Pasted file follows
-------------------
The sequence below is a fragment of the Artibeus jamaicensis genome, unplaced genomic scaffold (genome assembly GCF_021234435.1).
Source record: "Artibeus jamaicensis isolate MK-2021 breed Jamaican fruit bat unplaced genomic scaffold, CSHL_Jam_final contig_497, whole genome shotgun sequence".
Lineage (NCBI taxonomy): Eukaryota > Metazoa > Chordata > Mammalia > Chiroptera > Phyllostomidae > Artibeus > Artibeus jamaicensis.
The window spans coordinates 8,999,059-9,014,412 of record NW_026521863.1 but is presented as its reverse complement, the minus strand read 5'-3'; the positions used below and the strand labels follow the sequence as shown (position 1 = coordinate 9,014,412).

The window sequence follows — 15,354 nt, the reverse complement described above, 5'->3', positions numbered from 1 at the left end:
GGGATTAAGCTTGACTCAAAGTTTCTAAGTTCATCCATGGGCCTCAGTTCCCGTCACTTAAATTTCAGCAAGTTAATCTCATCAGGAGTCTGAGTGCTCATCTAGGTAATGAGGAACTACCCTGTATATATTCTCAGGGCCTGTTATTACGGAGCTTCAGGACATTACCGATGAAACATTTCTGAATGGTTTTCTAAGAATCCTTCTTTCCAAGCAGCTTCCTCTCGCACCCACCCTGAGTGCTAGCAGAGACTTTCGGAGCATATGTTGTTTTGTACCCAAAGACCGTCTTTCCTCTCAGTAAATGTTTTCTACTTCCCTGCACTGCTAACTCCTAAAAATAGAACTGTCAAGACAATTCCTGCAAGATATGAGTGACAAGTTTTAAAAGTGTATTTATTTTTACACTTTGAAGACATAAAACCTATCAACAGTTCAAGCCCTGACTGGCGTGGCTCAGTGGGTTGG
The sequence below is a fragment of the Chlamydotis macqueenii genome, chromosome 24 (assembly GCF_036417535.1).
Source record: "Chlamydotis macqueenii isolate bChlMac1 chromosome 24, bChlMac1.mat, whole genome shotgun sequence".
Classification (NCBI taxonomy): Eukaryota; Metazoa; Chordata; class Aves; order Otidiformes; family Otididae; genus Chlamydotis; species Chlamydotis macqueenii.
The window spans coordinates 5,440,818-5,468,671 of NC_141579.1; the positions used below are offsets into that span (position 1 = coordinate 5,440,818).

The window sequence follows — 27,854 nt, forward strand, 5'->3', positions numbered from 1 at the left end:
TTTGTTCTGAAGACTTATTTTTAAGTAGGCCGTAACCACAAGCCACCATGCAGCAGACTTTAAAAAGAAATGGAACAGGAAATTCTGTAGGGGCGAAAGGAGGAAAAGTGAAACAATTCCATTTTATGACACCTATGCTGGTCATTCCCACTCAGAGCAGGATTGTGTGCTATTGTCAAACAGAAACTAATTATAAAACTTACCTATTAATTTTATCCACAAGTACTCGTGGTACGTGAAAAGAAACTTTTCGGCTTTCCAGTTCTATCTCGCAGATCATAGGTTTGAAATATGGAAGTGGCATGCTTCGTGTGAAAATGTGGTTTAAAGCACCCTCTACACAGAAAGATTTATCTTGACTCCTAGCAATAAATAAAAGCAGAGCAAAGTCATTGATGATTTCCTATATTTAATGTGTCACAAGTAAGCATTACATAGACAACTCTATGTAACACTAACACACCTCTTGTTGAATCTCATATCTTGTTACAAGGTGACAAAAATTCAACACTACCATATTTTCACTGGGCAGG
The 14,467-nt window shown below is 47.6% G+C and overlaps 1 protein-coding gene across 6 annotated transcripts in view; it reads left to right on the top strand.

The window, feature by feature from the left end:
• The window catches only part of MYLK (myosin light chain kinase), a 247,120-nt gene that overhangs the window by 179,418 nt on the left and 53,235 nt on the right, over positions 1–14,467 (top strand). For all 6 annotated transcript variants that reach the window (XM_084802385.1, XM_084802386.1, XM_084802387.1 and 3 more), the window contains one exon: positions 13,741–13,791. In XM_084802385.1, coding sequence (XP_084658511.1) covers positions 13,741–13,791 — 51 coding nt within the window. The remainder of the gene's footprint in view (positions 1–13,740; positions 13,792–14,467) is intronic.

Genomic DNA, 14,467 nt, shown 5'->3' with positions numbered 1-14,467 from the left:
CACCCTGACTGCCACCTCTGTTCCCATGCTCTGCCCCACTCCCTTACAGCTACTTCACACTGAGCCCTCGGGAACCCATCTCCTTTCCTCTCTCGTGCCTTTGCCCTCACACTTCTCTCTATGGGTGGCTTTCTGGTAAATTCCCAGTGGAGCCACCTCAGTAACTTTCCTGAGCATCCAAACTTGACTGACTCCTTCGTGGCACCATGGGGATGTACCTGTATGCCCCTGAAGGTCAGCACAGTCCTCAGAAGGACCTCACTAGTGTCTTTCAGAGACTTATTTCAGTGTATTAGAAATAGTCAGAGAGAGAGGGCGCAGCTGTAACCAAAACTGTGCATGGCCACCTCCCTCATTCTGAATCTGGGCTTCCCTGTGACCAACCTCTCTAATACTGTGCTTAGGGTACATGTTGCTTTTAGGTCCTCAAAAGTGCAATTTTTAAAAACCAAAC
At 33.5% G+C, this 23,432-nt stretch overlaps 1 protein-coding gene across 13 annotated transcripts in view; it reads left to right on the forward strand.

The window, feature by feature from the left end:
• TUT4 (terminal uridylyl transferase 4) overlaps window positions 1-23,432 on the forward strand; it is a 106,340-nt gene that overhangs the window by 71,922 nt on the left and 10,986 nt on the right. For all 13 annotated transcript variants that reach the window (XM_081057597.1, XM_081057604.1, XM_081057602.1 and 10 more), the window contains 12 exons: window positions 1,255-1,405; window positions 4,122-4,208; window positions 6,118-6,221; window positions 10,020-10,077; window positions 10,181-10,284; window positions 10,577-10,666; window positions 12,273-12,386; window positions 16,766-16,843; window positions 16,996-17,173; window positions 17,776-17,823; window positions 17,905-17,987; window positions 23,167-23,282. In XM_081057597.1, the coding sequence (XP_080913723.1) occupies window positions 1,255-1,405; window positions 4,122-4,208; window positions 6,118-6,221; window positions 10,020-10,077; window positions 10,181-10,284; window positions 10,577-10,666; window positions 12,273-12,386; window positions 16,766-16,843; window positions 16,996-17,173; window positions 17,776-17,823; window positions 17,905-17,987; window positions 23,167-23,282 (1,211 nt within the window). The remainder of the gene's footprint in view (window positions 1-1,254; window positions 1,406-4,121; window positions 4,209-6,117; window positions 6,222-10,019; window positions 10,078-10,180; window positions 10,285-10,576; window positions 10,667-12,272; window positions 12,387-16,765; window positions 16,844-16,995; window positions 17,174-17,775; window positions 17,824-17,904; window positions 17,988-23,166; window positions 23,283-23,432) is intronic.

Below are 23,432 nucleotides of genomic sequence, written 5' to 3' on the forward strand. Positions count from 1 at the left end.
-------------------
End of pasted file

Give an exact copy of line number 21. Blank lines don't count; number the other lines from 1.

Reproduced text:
Below are 23,432 nucleotides of genomic sequence, written 5' to 3' on the forward strand. Positions count from 1 at the left end.